October 15, 2019
Jennifer Malach is a Certified Executive & Career Coach with over 20 years experience in the professional services and software development industries including 17 years with Accenture, a global management consulting, technology, and outsourcing company. She has extensive experience in recruiting, interviewing, hiring, coaching, training and developing talent to promote their learning, retention and advancement. Jennifer has also led, managed, and mentored teams across North America.
July 12, 2016
Congratulations! You got the interview for your dream job. You’ve researched and prepared and feel ready to meet the hiring manager, discuss your resume, and learn more about the position. Remember, you need to ask just as many questions to the interviewer about the role, team, company, and organizational structure in order to have the best understanding of the opportunity. And more importantly, you can determine if the organization, office environment, and company culture are the right fit for you just by walking through the door and looking out for these four warning signs during the interview process: Related: 6 Warning Signs That You’re In The Wrong Job
Everyday we need to make multiple decisions – and some are more important than others. Coffee or tea? Stay on the road or take the next exit? Wear the black boots or red heels? Respond to an email now or wait until later? Should we make chicken or fish for dinner? Most likely none of these decisions will have earth-shattering consequences. Related: 15 Questions To Ask Before Making A Career Change However, there are plenty of times when we need make a more meaningful and thoughtful decision about something especially complex and potentially life changing. Do I apply for the promotion or leave my job? Go to graduate school or take a sabbatical? Sell my business or start a new one? Buy a house or move to a new city? Answer yes or walk away forever? In order to figure out what to do, there are many decision-making models, processes and risk/impact matrices available to help make both personal and professional decisions. Most people want to look at every angle of the situation, remove any emotional factors, and keep their decision as objective as possible. For example, a common approach is to use a Rational Decision-Making Model. This model presupposes that you are able to determine all of the options and future consequences of each alternative in order make your “one right decision.” Of course, many people can take this rational approach and then ultimately rely on their intuition or gut to make their decision.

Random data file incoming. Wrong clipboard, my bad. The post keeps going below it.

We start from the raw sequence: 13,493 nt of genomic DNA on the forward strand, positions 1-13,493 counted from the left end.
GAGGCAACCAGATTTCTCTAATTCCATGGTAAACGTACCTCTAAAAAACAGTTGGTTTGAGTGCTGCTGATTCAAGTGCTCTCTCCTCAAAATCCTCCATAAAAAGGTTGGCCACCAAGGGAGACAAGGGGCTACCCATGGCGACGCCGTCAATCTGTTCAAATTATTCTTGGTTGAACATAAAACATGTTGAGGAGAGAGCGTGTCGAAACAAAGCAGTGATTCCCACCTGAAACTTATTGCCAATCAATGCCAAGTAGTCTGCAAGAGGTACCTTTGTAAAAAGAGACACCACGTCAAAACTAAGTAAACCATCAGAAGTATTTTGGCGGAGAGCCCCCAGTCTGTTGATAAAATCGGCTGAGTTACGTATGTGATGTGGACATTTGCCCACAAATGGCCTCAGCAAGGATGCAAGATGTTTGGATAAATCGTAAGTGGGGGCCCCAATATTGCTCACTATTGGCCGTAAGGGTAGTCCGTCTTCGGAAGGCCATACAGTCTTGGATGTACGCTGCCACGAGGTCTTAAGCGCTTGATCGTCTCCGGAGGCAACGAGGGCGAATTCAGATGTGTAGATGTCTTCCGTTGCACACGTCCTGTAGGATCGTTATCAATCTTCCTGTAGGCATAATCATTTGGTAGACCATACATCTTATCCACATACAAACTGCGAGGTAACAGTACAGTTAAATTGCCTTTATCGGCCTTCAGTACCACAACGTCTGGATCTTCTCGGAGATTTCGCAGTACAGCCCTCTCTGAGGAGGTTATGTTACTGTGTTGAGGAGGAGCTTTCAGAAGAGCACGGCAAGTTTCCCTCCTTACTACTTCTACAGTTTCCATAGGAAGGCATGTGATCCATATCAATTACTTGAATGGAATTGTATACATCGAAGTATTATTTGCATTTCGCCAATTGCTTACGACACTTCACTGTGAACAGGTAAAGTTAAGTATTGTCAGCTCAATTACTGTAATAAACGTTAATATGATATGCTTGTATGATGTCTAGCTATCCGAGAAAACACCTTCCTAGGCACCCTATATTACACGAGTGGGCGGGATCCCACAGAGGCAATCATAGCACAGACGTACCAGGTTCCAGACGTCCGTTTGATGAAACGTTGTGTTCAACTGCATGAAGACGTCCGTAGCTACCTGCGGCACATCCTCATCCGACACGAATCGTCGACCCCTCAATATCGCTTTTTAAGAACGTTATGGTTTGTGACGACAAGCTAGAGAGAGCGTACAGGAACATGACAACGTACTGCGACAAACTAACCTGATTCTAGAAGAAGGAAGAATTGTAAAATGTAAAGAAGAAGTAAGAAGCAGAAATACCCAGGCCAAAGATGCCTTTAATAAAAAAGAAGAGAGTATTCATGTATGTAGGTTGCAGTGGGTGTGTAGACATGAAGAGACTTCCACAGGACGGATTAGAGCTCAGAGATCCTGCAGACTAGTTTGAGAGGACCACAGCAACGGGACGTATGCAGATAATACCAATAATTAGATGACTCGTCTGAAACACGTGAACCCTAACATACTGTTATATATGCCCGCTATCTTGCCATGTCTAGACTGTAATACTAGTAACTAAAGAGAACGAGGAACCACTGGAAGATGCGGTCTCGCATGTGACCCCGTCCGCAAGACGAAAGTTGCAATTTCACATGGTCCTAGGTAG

Don’t Kiss Up. Manage Up!“Managing up” is an approach that anyone can use to build and maintain a positive working relationship with his or her boss. A true intention to promote a cooperative and productive relationship will help you deliver the best possible results for you, your boss and your organization. Whether this is your first or tenth job, regardless of your level or title, learning how to best communicate with your supervisor and quickly understanding his or her agenda is crucial for taking ownership of your career and setting yourself up for long-term success. Related: 3 Rules To Managing Up Rosanne Badowski, co-author of "Managing Up: How to Forge an Effective Relationship With Those Above You” was Jack Welch’s executive assistant at General Electric Co. for 13 years. "Doing what you can to make your manager's job easier will not only help them do their job, but you will be considered a valuable asset to your manager and to your organization," she says. "You want to be described as indispensable."